Visitors will also have the chance to experience the performative aspect of Marclay’s work at a concert scheduled for 20 September in the museum. Several figures who are active on the experimental scene will perform “graphic scores” proposed by Marclay. A book accompanying the show is also slated for publication by Presses du reel in the “Mamco / Métiers de l’exposition” collection. Scheduled for September 2008, the book aims to enrich the corpus of publications on Marclay’s art by analyzing in an original, exhaustive and scientific way the place and role of the medium of photography in his output.
Regularly invited to show his work in France and other countries throughout Europe, PHILIPPE RAMETTE will be inaugurating his first major show in Switzerland with his exhibition at Mamco, an opportunity to discover one of the most singular French artists of his generation. Since the early 1990s, Ramette (born 1961 in Auxerre) has been creating objects that are designed for a specific use that is spelled out in their title, for example, object for isolating yourself, for moving mountains, for levitating, for seeing yourself looking, for traveling in time, for getting yourself struck by lightning, for handling the void, for measuring how far you’ve come... Be it armchairs, artificial limbs or gallows, these instruments from another age attract more than our simple contemplation. “Generally,” says Ramette, “it’s not the object that’s important, it’s the idea of a possible future use and especially what that use is going to entail in terms of transformations.” Whether it’s his Boîte à isolement (Isolation Box), a wooden case for enclosing your head, or his Objet à voir le chemin parcouru (Object for Seeing the Distance You’ve Come), a wooden base to be attached to the skull and sporting side mirrors enabling the wearer to see where he or she is coming from, it is indeed the uses these objects lead us to imagine, the scenarios they turn out, that interest the artist most.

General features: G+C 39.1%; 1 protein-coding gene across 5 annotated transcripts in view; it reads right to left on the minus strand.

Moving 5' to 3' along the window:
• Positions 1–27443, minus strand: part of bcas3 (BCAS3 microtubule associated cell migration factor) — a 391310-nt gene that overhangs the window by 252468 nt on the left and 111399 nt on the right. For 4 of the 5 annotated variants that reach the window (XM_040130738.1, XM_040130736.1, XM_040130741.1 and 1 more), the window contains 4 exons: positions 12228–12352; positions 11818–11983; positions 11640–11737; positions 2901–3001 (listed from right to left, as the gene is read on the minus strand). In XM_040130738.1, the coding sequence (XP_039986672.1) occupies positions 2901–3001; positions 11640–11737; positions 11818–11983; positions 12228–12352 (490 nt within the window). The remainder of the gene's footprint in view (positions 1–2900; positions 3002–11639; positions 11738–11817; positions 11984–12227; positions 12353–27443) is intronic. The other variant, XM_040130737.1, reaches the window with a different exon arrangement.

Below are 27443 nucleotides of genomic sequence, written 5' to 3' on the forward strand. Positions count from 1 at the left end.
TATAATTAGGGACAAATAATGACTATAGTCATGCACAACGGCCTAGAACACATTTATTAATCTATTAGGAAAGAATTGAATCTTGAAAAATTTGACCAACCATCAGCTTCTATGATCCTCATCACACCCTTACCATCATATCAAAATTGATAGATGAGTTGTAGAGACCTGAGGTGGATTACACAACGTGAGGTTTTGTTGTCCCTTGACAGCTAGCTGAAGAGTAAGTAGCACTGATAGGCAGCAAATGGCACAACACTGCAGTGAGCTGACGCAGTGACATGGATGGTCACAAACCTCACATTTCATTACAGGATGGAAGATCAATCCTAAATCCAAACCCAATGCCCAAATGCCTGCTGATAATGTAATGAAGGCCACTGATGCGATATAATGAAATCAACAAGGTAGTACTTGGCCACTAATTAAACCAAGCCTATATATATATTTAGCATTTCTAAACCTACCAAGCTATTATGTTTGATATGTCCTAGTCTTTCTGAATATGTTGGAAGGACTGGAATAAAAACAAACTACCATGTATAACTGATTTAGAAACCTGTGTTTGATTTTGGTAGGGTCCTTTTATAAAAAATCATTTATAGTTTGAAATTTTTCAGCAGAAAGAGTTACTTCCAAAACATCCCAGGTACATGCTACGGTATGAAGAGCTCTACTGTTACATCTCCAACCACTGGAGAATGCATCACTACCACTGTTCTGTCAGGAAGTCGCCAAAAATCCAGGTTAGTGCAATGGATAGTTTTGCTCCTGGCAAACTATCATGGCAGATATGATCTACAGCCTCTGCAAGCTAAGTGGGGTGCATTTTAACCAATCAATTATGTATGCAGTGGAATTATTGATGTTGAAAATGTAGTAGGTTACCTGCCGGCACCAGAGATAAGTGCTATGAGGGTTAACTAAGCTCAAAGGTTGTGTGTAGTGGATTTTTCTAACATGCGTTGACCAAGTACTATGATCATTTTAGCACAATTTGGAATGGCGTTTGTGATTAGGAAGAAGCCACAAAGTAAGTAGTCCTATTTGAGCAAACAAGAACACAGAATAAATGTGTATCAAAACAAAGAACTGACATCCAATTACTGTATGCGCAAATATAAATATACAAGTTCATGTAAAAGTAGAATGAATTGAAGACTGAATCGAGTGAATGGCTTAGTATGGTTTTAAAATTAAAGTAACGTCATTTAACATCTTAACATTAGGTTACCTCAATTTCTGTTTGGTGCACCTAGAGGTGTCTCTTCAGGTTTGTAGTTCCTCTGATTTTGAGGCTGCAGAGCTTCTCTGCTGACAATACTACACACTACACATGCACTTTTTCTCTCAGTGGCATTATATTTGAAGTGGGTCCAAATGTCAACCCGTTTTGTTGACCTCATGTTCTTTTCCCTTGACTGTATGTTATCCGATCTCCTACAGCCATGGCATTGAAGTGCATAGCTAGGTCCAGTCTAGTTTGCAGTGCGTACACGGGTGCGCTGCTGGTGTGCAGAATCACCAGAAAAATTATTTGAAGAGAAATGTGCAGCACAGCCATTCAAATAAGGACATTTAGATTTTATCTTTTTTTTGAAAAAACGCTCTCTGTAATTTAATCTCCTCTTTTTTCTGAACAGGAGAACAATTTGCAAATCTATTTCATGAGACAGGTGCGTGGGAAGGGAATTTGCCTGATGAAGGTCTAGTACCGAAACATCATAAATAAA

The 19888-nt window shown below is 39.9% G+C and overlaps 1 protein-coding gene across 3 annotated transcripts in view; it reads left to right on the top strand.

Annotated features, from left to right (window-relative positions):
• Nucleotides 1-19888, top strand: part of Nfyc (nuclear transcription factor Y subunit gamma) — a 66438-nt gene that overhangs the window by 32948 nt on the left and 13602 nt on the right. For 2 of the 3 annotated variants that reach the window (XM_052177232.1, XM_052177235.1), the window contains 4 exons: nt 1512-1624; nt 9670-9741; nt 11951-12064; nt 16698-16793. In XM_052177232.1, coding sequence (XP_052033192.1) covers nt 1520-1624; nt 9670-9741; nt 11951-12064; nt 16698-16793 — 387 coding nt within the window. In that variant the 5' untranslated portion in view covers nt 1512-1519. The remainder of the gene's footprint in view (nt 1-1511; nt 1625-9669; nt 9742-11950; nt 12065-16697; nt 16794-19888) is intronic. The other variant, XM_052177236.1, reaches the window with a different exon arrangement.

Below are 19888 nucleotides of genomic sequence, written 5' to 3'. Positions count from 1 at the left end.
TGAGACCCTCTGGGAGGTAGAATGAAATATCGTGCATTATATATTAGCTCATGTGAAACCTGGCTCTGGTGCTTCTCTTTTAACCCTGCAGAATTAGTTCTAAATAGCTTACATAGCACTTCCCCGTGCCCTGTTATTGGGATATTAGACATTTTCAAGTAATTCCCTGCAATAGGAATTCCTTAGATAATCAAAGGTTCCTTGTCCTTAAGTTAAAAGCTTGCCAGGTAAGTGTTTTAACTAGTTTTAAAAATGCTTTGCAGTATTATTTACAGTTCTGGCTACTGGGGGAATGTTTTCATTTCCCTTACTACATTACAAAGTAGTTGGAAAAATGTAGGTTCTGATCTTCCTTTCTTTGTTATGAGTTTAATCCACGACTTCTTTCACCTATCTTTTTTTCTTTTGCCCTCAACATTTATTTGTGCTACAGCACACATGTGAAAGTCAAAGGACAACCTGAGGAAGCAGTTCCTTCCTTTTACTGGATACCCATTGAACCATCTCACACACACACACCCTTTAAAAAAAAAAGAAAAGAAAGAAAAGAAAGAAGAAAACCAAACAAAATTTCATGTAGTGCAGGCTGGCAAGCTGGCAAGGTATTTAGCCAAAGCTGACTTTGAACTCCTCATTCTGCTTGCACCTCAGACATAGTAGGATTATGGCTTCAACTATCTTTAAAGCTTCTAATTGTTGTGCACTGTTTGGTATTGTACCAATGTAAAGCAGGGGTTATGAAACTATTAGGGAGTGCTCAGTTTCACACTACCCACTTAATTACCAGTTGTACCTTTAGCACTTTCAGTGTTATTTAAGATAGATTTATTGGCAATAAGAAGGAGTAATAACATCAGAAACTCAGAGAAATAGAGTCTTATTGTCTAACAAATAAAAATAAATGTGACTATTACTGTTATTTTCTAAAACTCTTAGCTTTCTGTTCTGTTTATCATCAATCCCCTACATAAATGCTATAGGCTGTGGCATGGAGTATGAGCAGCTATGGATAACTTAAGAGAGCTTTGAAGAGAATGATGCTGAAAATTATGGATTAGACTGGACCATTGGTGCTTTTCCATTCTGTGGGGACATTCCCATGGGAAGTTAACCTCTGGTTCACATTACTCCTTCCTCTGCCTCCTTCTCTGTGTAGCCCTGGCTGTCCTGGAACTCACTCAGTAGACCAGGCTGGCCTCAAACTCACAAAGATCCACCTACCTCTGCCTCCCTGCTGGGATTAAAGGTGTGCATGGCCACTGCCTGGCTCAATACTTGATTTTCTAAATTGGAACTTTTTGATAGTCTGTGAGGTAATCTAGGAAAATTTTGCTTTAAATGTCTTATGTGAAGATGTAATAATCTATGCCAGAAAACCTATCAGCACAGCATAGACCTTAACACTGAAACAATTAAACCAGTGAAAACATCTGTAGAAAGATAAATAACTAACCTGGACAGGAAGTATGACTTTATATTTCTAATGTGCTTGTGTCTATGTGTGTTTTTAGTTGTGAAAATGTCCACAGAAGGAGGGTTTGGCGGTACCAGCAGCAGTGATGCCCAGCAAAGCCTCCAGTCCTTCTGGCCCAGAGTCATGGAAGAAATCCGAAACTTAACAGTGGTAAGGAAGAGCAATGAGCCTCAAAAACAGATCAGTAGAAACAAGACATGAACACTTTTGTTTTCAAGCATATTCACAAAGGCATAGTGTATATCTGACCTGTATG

Prostheses for body and soul, the objects and situations dreamed up by Ramette are designed to improve in a playful way our moral and spiritual existence and to free us from the limits imposed by our condition as humans, such as moving through the heavens or the depths of the sea in complete liberty, although there is a price to be paid just the same, a physical effort or a mortification of the body. Along with his “mentally activated” sculpture-objects, Ramette produces images in which he poses himself in situations for which his objects were originally created.
The exceptional character of Gardons nos illusions (Let’s Keep our Illusions), Ramette’s show at Mamco, springs from the fact that this exhibition brings together a large collection of his works from the 1990s on. More an exhibition recapitulating a career at its midway point than a retrospective, the show is based on a scenario imagined by the artist and Christian Bernard, who has offered the artist the chance to “arrange” his works according to their thematic affinities without worrying about their chronological grouping. The show takes up twelve galleries, each one bearing a name and constituting its own thematic and museographic space. Thus visitors will find, for example, a prosthesis gallery, a lightning gallery, a mirror gallery, a dictatorship gallery, and so on. Through this original approach of placing the French artist’s works in perspective, the show takes a new look at Ramette’s oeuvre while acknowledging its great formal and thematic unity over some fifteen years.
Image Christian Marclay
Press conference, 24 June 2008 at 11 a.m.
Show opening, 24 June 2008 , from 6 p.m. on
Mamco, Museum of Modern and Contemporary Art, Geneva
10, rue des Vieux-Grenadiers, CH-1205 Geneva
The museum is open Tuesday to Friday from noon to 6 p.m., and Saturday and Sunday from 11 a.m. to 6 p.m. The show Cycloptically will be closed August 1rst and September 11th 2008.
General admission: CHF 8.- / Reduced admission: CHF 6.- / Group admission: CHF 4.-